Tuesday, 25 March 2008

BBC's The Passion and Pope B16's Jesus of Nazareth

I haven't bothered with the BBC's passion, but I have enjoyed the coverage of it over on James Mawdlsey's blog. I liked this passage;

...the Telegraph gives away the key point about the inspiration of The Passion: "If the characters emerge differently from how they come across in the Gospels, it is because scriptwriter Frank Deasy..and his cast...have been at pains to anchor the story in historical realism." Deasy says, "the way we've tried to do it is to really explore what was going on."

There you have it. Deasy knows better than SS Matthew, Mark, Luke and John. The Gospels cannot be relied upon to tell us what was really going on, and nor can the interpretation of the Church Fathers be trusted, but now that man has come of age, and is truly modern and enlightened, not to mention scientific, we can get to the truth!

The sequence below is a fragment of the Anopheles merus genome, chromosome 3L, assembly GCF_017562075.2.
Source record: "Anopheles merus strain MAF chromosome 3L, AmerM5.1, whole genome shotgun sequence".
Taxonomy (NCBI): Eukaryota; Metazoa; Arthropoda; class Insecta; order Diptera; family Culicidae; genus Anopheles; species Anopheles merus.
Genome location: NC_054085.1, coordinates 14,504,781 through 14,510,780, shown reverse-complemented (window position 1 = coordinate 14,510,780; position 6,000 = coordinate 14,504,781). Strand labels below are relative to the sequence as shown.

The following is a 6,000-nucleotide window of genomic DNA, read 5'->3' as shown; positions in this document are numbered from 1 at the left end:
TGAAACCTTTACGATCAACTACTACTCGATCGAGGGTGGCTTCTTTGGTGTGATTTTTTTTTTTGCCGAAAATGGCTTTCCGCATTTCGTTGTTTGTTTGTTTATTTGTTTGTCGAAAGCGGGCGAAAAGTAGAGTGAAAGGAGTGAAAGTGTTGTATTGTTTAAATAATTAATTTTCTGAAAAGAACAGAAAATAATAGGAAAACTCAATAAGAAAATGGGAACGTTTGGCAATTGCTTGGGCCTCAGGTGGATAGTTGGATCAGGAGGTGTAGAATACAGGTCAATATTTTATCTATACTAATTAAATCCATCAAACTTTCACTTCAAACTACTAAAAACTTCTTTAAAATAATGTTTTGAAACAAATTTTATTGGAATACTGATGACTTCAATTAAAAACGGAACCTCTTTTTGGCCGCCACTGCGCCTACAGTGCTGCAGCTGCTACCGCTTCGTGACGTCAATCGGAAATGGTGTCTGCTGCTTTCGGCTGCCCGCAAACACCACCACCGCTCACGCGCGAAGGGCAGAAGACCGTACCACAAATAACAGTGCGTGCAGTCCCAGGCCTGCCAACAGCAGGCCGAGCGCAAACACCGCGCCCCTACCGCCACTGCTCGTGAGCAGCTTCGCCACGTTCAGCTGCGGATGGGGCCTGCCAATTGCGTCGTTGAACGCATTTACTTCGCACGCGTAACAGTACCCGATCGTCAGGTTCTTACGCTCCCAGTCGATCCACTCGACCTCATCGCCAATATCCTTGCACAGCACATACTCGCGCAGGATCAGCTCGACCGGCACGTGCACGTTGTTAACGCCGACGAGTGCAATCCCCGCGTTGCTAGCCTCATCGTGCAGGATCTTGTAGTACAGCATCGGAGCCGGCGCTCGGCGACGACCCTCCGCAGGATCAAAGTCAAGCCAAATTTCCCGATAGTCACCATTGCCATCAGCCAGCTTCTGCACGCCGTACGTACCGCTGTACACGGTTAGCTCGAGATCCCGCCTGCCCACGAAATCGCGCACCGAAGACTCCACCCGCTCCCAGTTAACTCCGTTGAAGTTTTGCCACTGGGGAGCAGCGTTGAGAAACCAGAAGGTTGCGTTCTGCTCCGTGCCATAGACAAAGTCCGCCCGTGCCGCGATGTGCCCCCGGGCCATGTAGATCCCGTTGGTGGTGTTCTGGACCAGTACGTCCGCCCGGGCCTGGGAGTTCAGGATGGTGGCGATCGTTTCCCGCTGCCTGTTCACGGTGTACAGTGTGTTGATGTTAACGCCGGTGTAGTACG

Also here and here.

Mawdsley also mentions Pope Ratzinger's book, Jesus of Nazareth. I got hold of it over the Easter weekend, and am really enjoying it. It is very clearly written, and aims to construct a picture of the historical Jesus, rather than the Jesus we would like to construct for ourselves. This, for me, is the importance of being a Christian in the Roman Catholic church, which is very hard-line when it comes to determining God's will and truth. We can't just make it up as we go along, and God does not just 'affirm us in our okayness' (as Mark Shea puts it).

I have particularly enjoyed B16's writing on the Sermon on the Mount, which engages with the Jewish tradition to show the blasphemous nature of what Jesus is claiming (unless, of course, his claims are true). The book has clarified more than ever that the sermon cannot be taken seriously unless the person giving it is God himself. More on this book later...

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